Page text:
Dad’s sister, Aunt Monica, was already a Canadian citizen at the time of the tragedy, as she got married to a Canadian quite some years before all that happened. Mom told her that’s the reason they emigrated from South Africa to Canada. To be close to family. But now, she also knew what her father’s real surname was and why he had changed it to Mom’s maiden name. All the suffering and the hurt that he thinks she doesn’t know off.
For a long time she didn’t really understood it properly. But now? Now it made her sad and quietly very angry for his sake.
Dad couldn’t even be who he really was. He couldn’t do what he always dreamed of: To be a Doctor.
She spent precious little time with Aunt Brenda, but what she heard from her, and the letter she was left, etched the reality deep into her brain.
She was asked to do something about it and she was up for the task!
The change in seasons caught Gerta unaware as they left the airport and she couldn’t get rid of her warm top fast enough. Mila picked her up and they were now headed to the flat that will be her home for, at least, two weeks - if all goes well.
‘Couldn’t believe my luck when she called and said she’d found this place,’ Mila was in a talkative mood when she picked Gerta up from the airport, ‘perfectly placed and picturesque on top of it. Sort of old-worldly.’
‘Well, I’m not exactly here for the views or the weather although, it’s a far cry from the cold back home. It will do, as long as it serves its purpose.’ Gerta said tiredly.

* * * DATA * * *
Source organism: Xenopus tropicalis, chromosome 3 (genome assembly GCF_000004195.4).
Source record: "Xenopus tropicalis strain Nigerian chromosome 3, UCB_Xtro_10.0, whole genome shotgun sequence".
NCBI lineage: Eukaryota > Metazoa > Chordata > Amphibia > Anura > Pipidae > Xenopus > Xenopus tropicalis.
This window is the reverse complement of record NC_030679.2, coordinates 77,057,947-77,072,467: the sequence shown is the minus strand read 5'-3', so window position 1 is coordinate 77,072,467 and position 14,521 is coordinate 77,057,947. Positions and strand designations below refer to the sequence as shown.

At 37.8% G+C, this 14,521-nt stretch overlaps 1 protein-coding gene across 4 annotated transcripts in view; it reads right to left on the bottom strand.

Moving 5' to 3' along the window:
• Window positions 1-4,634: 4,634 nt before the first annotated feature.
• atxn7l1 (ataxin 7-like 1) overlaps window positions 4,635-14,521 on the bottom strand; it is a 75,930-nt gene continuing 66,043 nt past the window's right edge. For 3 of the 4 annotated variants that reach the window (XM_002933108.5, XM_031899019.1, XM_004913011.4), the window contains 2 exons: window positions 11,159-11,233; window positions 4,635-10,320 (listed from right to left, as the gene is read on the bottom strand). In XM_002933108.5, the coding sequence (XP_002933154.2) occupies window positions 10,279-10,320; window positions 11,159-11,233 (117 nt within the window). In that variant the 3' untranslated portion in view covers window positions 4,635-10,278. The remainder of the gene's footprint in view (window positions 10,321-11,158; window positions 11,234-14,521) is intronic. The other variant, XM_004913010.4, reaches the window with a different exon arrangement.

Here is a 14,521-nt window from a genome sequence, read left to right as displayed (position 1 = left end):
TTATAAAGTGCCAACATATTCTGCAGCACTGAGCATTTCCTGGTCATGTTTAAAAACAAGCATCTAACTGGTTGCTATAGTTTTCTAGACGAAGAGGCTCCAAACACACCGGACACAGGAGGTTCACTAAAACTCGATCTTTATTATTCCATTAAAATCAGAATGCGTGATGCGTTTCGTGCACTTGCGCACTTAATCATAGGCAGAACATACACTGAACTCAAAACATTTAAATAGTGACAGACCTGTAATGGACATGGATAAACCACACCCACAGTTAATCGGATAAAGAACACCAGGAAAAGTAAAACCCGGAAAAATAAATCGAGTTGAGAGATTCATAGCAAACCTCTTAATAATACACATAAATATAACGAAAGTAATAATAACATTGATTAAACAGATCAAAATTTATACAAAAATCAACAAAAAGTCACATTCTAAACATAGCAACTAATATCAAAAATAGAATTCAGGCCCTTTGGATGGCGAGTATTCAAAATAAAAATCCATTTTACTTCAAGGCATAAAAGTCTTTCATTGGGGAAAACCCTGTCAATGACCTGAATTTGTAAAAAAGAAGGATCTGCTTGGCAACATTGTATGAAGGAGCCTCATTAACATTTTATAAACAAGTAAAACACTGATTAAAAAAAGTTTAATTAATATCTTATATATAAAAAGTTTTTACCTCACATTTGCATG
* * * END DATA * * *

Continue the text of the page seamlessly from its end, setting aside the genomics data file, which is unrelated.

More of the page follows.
Mila started to apologize again, ‘I would’ve liked you to stay with me, but with those two policemen sniffing around-’
‘Yeah, sorry again, I’ve got you in so deep. I had to think on my feet that day. Didn’t think she would say anything to him, or that she would die with him around.’ Gerta said apologetically.
‘Never mind, this little flat is in the ideal spot. It has a great little separate garage and gate, so your comings and goings will be your business. She even rented a car for you as well. It’s already over there, ready to go.’ She handed Gerta some keys.
‘That’s great,’ Gerta said as she made herself comfortable in the car, ‘don’t need a nosy landlord with a beady eye on me all the time.’
‘The house is enormous, I would’ve liked some company but we just can’t risk it, not with you using my name-’
‘Well, I had to think fast-’ Gerta defended herself one more time.
‘No, no, it’s quite alright. It’s just, I don’t know if those guys will be coming around again or even if I’d been convincing enough. Well, what they don’t know won’t hurt them, right? And after all, we’ve got a lot of work to get done.’
‘That’s right,’ Gerta said again in a weary mood, ‘and I’m here for one reason, and one reason only. It’s best we’re not seen together. Now get me there so I can get rid of this jet-leg.’
After another minute of silence Mila said, ‘Like your hair, cherry-red doesn’t really suit you.’
Gerta gave a tired smile and swiped a hand over the dark, pixie hairstyle, ‘Don’t you worry, I can turn red or blonde anytime it suits me.’ She gave a dry laugh.
They again drove a while before the silence again got to Mila, ‘They’ve must’ve gotten the letters and stuff by now so they’ll be looking at all sorts of possibilities already. We must be very careful.’
‘Well,’ Gerta said solemnly, ‘it’s now up to them to catch the bastard. We’re just going to lend a helping hand.’
‘Yes, let’s hope they don’t fuck up this time as well.’
‘Yeah, let’s hope.’